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Medzone  >  Hormones   >  Dutch Hormone Test: Is it the Best Way to Check Your Hormones?
Dutch Hormone Test Is it the Best Way to Check Your Hormones

Dutch Hormone Test: Is it the Best Way to Check Your Hormones?

What is the DUTCH Complete Hormone Test?

The DUTCH Complete™ hormone test is a comprehensive laboratory examination that has numerous diagnostic functions that we’ll explore here.

The test’s manufacturer bills its product as “the most advanced hormone test, offering an extensive profile of sex and adrenal hormones and melatonin, along with their metabolites, to identify symptoms of hormonal imbalances.”

Research published in Chemistry Central shows that the analytical method used in the DUTCH Complete Hormone test shows it is an excellent alternative to serum (blood) testing:

“For estradiol and progesterone, the dried urine assay is a good surrogate for serum testing. The 4-spot method can be used instead of 24-h urine collections and dried urine results are comparable to liquid urine. The dried urine assay is useful for some clinical assessments of hormone disorders and may be useful in large epidemiologic studies due to ease of sample handling.”

Other studies recommend the DUTCH Complete Hormone Test as a frontline diagnostic tool for healthcare professionals.

What does the DUTCH Complete Hormone Test measure?

The DUTCH Complete Hormone Test is by far the most comprehensive, exhaustive at-home test you can find on the market, hands-down. It’s the gold standard of mail-in hormone testing, which is why we recommend it to our patients.

measuring hormone levels with the dutch hormone test is reliable

What hormones does the test measure?

Here’s the complete list of hormones that the DUTCH Complete Hormone Test measures:

  • Testosterone. Testosterone is the male sex hormone (androgen) that promotes lean muscle development, fat burning, a healthy libido (sex drive), and performs multiple other functions. A huge percentage of the aging male population is deficient in testosterone, as are many women who are experiencing menopause.
  • Estrogen. Estrogen is the yin to testosterone’s yang – the main female sex hormone. Symptoms of estrogen imbalance in women include weight gain, fatigue, hot flashes, breast tenderness, mood swings, and irregular periods. High estrogen levels in men also negatively impact health, causing infertility, depression, and erectile dysfunction, among other symptoms.
  • Progesterone. Progesterone is another female sex hormone that helps to regulate the menstrual cycle in women and to facilitate pregnancy. It’s also necessary for the production of other steroid hormones and is critical for optimal brain function. Exogenous progesterone is often used in hormone replacement therapy (HRT) to support healthy levels of sex hormones, especially in women experiencing menopause.
  • DHEA-S. DHEA is an endogenous steroid hormone precursor, produced in the kidneys and gonads that “modulates cardiovascular signalling pathways and exerts an anti-inflammatory, vasorelaxant and anti-remodelling effect,” and is an often-overlooked critical hormone for optimal health.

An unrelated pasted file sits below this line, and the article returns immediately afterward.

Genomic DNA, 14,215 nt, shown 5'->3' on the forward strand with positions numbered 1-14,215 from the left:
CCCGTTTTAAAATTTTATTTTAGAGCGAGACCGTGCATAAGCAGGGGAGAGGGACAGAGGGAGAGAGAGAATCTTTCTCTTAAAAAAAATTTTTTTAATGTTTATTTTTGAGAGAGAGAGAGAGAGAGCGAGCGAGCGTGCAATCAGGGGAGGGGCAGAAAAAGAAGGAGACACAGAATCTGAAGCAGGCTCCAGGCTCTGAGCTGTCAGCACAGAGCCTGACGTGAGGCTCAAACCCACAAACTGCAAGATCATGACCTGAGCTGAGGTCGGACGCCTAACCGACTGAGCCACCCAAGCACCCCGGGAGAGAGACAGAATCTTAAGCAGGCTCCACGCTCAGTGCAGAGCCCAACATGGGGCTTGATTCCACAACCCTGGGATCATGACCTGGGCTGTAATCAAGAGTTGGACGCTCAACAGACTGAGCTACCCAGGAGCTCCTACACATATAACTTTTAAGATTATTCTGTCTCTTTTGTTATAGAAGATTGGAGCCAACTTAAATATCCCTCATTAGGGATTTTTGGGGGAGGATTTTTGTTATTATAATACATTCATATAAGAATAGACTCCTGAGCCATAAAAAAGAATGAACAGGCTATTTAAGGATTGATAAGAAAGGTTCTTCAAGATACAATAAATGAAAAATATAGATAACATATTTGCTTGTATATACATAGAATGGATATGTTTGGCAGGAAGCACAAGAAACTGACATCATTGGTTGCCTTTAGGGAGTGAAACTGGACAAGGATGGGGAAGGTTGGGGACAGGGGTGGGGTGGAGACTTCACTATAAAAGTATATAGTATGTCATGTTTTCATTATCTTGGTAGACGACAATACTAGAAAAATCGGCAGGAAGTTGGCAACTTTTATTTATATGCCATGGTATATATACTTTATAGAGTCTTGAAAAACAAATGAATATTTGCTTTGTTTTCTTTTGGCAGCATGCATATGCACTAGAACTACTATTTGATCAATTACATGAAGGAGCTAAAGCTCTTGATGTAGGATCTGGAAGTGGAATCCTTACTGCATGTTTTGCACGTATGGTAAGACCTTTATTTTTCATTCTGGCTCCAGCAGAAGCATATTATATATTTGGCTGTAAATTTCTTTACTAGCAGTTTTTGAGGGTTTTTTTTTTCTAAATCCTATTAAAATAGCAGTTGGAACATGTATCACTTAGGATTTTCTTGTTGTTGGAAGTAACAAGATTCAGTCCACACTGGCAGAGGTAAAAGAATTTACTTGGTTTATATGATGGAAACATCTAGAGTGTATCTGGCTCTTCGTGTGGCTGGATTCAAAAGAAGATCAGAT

• Cortisol. AKA the “stress hormone,” cortisol, also a steroid hormone produced in the adrenal glands, can cause numerous and serious health impacts when levels are either too high or too low.
  • Melatonin. Known as the “sleep hormone,” melatonin regulates the body’s circadian rhythm (the sleep-wake cycle) among other activities. Melatonin counters the effects of cortisol and may be negatively impacted by common lifestyle practices such as screen time before going to bed and chronic stress.
  • Metabolites of these hormones. Read on to learn why measuring metabolites is beneficial.

Why is measuring hormone metabolites important?

Measuring hormone metabolites lends further analytical insight into how hormones are processed in the body. These tests show how well the body utilizes and ultimately eliminates hormones from the body, and indicate whether unhealthy levels of hormones are built up in the body that might cause health issues.

In advanced diagnostic work, testing these metabolites is common. Unfortunately, many primary care doctors and everyday hormone tests overlook this important component of a comprehensive hormone health analysis.

What oxidative stress marker does the test measure?

8-OHdG is an important marker of DNA damage induced by oxidative stress. Research published in Journal of Environmental Science and Health Part C Environmental Carcinogenesis & Ecotoxicology Reviews explains:

“In nuclear and mitochondrial DNA, 8-hydroxy-2′ -deoxyguanosine (8-OHdG) or 8-oxo-7,8-dihydro-2′ -deoxyguanosine (8-oxodG) is one of the predominant forms of free radical-induced oxidative lesions, and has therefore been widely used as a biomarker for oxidative stress and carcinogenesis. Studies showed that urinary 8-OHdG is a good biomarker for risk assessment of various cancers and degenerative diseases.”

What organic acids does the test measure?

Aside from the hormone measurements, the DUTCH Complete Hormone Test also measures a series of organic acids via the DUTCH OATS test.

The organic acids levels tested include:

  • Xanthurenate
  • Pyroglutamate elevations
  • Kynurenate
  • Methylmalonate

These four acids increase in concentration in the urine when an individual is experiencing some form of vitamin deficiency — vitamin B6, B12, or glutathione, respectively. This is hugely beneficial from a diagnostic perspective because these nutritional deficiencies may often present clinically in a similar fashion to hormone deficiencies.

In addition to the organic acids above, the test also indicates levels of two neurotransmitters, dopamine and norepinephrine/epinephrine.

The bottom line here is that the DUTCH Complete Hormone Test is the single most comprehensive at-home hormone test available on the market today. It examines not only multiple hormone levels but also other relevant data that provides greater insight into a patient’s symptoms and, ultimately, paints a better picture in terms of moving forward with a recovery plan.

How does the DUTCH Complete Hormone Test work?

Here’s how the process works in a nutshell:

  • The patient undergoes an initial consultation online with a medical professional to gather background information and then orders a test kit online.
  • The kit arrives in the mail with full instructions included and all the materials the patient needs to perform the test at home. A return envelope is included to return the test kit for processing.
  • The patient fills out a health questionnaire regarding supplements and medications, medical history, and other relevant details to augment the analysis.
  • The patient dips the test strip in urine several times across a 24-hour period to paint a broad picture of hormone levels throughout the day (which is preferable to a single snapshot in time).